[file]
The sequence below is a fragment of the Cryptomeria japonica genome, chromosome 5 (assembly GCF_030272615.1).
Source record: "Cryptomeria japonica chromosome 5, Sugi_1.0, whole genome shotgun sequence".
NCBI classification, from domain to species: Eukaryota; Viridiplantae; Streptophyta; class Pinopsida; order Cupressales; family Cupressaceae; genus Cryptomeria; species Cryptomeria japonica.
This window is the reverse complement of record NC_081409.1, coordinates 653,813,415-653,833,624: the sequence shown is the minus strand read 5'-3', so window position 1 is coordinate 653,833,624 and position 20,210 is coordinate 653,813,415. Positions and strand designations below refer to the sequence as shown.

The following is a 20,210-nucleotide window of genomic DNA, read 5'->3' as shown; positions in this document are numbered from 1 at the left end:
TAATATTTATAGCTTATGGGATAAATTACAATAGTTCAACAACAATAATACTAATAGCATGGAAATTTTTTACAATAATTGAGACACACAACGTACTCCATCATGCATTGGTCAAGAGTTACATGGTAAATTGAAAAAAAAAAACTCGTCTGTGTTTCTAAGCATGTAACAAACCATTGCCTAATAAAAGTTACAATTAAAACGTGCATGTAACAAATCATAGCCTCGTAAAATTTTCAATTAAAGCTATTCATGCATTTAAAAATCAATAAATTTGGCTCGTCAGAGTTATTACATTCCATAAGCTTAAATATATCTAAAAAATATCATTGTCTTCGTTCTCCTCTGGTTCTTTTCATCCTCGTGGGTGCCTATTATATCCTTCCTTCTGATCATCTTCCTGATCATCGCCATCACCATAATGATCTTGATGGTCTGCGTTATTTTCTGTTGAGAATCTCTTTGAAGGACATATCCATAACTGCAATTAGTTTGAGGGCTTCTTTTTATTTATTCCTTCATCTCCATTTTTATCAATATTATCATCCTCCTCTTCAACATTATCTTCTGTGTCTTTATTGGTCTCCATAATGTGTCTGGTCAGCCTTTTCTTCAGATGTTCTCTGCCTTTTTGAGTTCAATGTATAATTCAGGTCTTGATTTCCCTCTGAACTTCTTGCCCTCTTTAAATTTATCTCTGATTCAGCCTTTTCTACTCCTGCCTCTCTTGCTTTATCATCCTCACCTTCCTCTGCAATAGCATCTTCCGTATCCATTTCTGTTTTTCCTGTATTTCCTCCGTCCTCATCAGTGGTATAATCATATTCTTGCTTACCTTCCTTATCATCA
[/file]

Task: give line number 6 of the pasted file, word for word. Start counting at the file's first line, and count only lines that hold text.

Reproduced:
TAATATTTATAGCTTATGGGATAAATTACAATAGTTCAACAACAATAATACTAATAGCATGGAAATTTTTTACAATAATTGAGACACACAACGTACTCCATCATGCATTGGTCAAGAGTTACATGGTAAATTGAAAAAAAAAAACTCGTCTGTGTTTCTAAGCATGTAACAAACCATTGCCTAATAAAAGTTACAATTAAAACGTGCATGTAACAAATCATAGCCTCGTAAAATTTTCAATTAAAGCTATTCATGCATTTAAAAATCAATAAATTTGGCTCGTCAGAGTTATTACATTCCATAAGCTTAAATATATCTAAAAAATATCATTGTCTTCGTTCTCCTCTGGTTCTTTTCATCCTCGTGGGTGCCTATTATATCCTTCCTTCTGATCATCTTCCTGATCATCGCCATCACCATAATGATCTTGATGGTCTGCGTTATTTTCTGTTGAGAATCTCTTTGAAGGACATATCCATAACTGCAATTAGTTTGAGGGCTTCTTTTTATTTATTCCTTCATCTCCATTTTTATCAATATTATCATCCTCCTCTTCAACATTATCTTCTGTGTCTTTATTGGTCTCCATAATGTGTCTGGTCAGCCTTTTCTTCAGATGTTCTCTGCCTTTTTGAGTTCAATGTATAATTCAGGTCTTGATTTCCCTCTGAACTTCTTGCCCTCTTTAAATTTATCTCTGATTCAGCCTTTTCTACTCCTGCCTCTCTTGCTTTATCATCCTCACCTTCCTCTGCAATAGCATCTTCCGTATCCATTTCTGTTTTTCCTGTATTTCCTCCGTCCTCATCAGTGGTATAATCATATTCTTGCTTACCTTCCTTATCATCA